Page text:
Could We Face a Helium Scarcity?

Despite the fact that the USA sold its helium reserves for airships in 1920, helium shortages do occur from time to time.
While we see helium most often in flying balloons, some scientists are critical of this waste of helium, a resource we have in limited quantities. In fact, helium is one of the most common elements in the universe. It comes right after hydrogen in the prevalence criterion. On the other hand, it is not that common in the world. Because helium is one of the rare elements that can escape from gravity and enter space. While chemist Andrea Sella from the University of London (UCL) stated that it is possible to reuse many gases by recycling, he said that this is not the case for helium.


It is the lightest gas after hydrogen. Although it is colorless, odorless, it does not react because it is a noble gas, and therefore it is inert. The number of electrons in the last orbits of noble gases is equal to the maximum electron holding capacity of that orbital, that is, the more electrons that orbital can receive, the more electrons it can receive. Helium's atomic number is two (2), as in every element, the maximum electron orbital can take up is two in helium. Accordingly, helium is a gas that complies with the noble gases rule. The relative atomic mass is 4,0026. It is a gas at room temperature, and it is impossible to see it in any other state than a gas under natural conditions; because its melting point is -272,05 °C and boiling point is -268,785 °C. However, it can be seen as solid and liquid at temperatures that can be achieved in laboratory conditions. Since these temperatures are very close to absolute zero, it is very difficult to provide even in laboratory conditions. Its density is 0,1785 g/l, meaning it is lighter than air, so it is used in hot air balloons and zeppelins. It is heavier than hydrogen, but since hydrogen is a flammable substance, it is not used much anymore and is replaced by Helium. Its atomic diameter is 49 pm. It has no electronegativity (electronegativity) and its electron configuration is 1s (square). The number of oxidation digits is zero. (Each 20.000 small helium balloons reduces a person's weight by 6 kg.)

Usage areas

Helium is present in very small amounts in the atmosphere. Also, helium is found in radioactive minerals and natural gases in the United States. Helium is obtained from the fractional distillation of liquid air. Being lighter than air allows it to be used in flying balloons. It is also quite safe since it does not have flammable-explosive properties like hydrogen, but this substance is not used much because this security is expensive. It is expensive because although it is the second most abundant element in the universe after hydrogen and is found at a rate of 1/200.000 in the earth's atmosphere, it cannot be obtained by fractional distillation of liquid air. This is because Helium, unlike many other gases in the atmosphere, is not a positive Joul-Thompson coefficient. This prevents it from being liquefied by compression and makes it impossible to obtain from air. Some natural gas deposits in the USA contain up to 7% He gas, which allows helium to be produced commercially. Helium is used to create an inert atmosphere of some metals due to its inert gas feature. In addition, submersible tubes consist of 80% He and 20% O2. The reason why oxygen mixed with helium is used instead of liquid air is to prevent what is called a profiteering. The function of helium here is that it does not liquefy at high pressure due to the negative Joule-Thompson coefficient mentioned above, and that it does not form bubbles in the blood and cause paralysis due to the solubility difference that occurs in the rapid transition from high pressure to low pressure while the divers ascend upwards. Helium is also used to pressurize liquid rocket fuels. Liquid helium is also used for cooling (in NMR devices)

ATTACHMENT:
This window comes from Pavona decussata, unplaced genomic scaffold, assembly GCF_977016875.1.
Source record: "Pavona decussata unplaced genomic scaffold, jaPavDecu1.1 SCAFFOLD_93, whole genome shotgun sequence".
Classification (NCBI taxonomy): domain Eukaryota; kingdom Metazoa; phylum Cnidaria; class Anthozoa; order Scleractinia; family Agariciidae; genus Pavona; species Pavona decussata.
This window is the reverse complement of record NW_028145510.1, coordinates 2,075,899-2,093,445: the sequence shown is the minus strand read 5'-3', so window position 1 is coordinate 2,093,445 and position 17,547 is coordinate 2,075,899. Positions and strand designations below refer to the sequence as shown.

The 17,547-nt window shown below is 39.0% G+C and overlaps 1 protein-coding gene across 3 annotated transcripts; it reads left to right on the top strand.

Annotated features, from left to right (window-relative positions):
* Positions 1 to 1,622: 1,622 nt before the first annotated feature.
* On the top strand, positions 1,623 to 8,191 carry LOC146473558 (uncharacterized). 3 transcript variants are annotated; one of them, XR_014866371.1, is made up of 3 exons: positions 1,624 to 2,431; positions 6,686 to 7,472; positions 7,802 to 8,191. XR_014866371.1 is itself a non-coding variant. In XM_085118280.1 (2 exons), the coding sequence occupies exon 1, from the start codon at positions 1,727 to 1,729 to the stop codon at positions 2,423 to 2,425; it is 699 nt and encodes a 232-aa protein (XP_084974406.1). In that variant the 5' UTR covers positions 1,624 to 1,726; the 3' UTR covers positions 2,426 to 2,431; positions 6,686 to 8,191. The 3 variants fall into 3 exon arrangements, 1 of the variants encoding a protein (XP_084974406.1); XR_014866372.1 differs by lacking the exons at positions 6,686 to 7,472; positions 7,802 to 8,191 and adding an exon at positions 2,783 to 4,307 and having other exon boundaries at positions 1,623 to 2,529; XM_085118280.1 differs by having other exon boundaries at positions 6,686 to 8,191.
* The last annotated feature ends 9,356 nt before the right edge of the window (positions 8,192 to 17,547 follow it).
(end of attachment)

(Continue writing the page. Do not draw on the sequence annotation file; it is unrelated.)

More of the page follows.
About helium's refinement of the human voice
This is because sound travels faster through helium. The reason for this is that the speed of sound in gases is inversely proportional to the square root of the density of the gas. Because helium is a much less dense gas than air (like flying balloons), the speed of sound in helium is several times greater than in air. The human voice is high-pitched because the helium vibrates the vocal cords instead of air, and the sound travels faster through helium. This sound attenuation loses its effect after the ingested helium is reintroduced. Similarly, if you inhale SF6 gas, which is inert and non-toxic, this time the human voice is deep, since this gas is about six times denser than air and therefore the sound travels much slower in SF6 than in air.



Source : netgazete

Günceleme: 21/11/2013 00:27

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